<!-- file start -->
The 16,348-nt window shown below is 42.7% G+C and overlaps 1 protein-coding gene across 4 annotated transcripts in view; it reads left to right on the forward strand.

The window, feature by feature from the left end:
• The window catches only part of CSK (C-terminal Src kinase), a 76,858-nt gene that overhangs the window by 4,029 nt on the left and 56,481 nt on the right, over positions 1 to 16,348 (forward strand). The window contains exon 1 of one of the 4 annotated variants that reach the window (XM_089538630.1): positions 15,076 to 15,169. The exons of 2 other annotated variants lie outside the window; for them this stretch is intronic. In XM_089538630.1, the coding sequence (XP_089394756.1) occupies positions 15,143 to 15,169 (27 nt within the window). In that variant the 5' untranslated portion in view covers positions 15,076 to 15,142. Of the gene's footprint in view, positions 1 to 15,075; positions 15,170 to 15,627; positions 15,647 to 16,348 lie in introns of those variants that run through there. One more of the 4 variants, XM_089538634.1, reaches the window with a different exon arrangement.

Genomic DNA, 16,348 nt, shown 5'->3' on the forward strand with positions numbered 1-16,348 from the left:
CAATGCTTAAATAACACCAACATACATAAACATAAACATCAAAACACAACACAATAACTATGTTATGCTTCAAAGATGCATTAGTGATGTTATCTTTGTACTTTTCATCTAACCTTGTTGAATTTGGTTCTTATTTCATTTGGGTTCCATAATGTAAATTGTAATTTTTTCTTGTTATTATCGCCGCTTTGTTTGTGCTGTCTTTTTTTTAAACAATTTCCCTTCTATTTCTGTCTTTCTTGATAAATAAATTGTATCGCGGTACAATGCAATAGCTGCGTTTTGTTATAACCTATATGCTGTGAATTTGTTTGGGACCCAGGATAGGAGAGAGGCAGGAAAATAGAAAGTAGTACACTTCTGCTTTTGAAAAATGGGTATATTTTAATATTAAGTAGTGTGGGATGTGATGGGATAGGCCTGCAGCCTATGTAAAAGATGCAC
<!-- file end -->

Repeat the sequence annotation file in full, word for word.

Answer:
The 16,348-nt window shown below is 42.7% G+C and overlaps 1 protein-coding gene across 4 annotated transcripts in view; it reads left to right on the forward strand.

The window, feature by feature from the left end:
• The window catches only part of CSK (C-terminal Src kinase), a 76,858-nt gene that overhangs the window by 4,029 nt on the left and 56,481 nt on the right, over positions 1 to 16,348 (forward strand). The window contains exon 1 of one of the 4 annotated variants that reach the window (XM_089538630.1): positions 15,076 to 15,169. The exons of 2 other annotated variants lie outside the window; for them this stretch is intronic. In XM_089538630.1, the coding sequence (XP_089394756.1) occupies positions 15,143 to 15,169 (27 nt within the window). In that variant the 5' untranslated portion in view covers positions 15,076 to 15,142. Of the gene's footprint in view, positions 1 to 15,075; positions 15,170 to 15,627; positions 15,647 to 16,348 lie in introns of those variants that run through there. One more of the 4 variants, XM_089538634.1, reaches the window with a different exon arrangement.

Genomic DNA, 16,348 nt, shown 5'->3' on the forward strand with positions numbered 1-16,348 from the left:
CAATGCTTAAATAACACCAACATACATAAACATAAACATCAAAACACAACACAATAACTATGTTATGCTTCAAAGATGCATTAGTGATGTTATCTTTGTACTTTTCATCTAACCTTGTTGAATTTGGTTCTTATTTCATTTGGGTTCCATAATGTAAATTGTAATTTTTTCTTGTTATTATCGCCGCTTTGTTTGTGCTGTCTTTTTTTTAAACAATTTCCCTTCTATTTCTGTCTTTCTTGATAAATAAATTGTATCGCGGTACAATGCAATAGCTGCGTTTTGTTATAACCTATATGCTGTGAATTTGTTTGGGACCCAGGATAGGAGAGAGGCAGGAAAATAGAAAGTAGTACACTTCTGCTTTTGAAAAATGGGTATATTTTAATATTAAGTAGTGTGGGATGTGATGGGATAGGCCTGCAGCCTATGTAAAAGATGCAC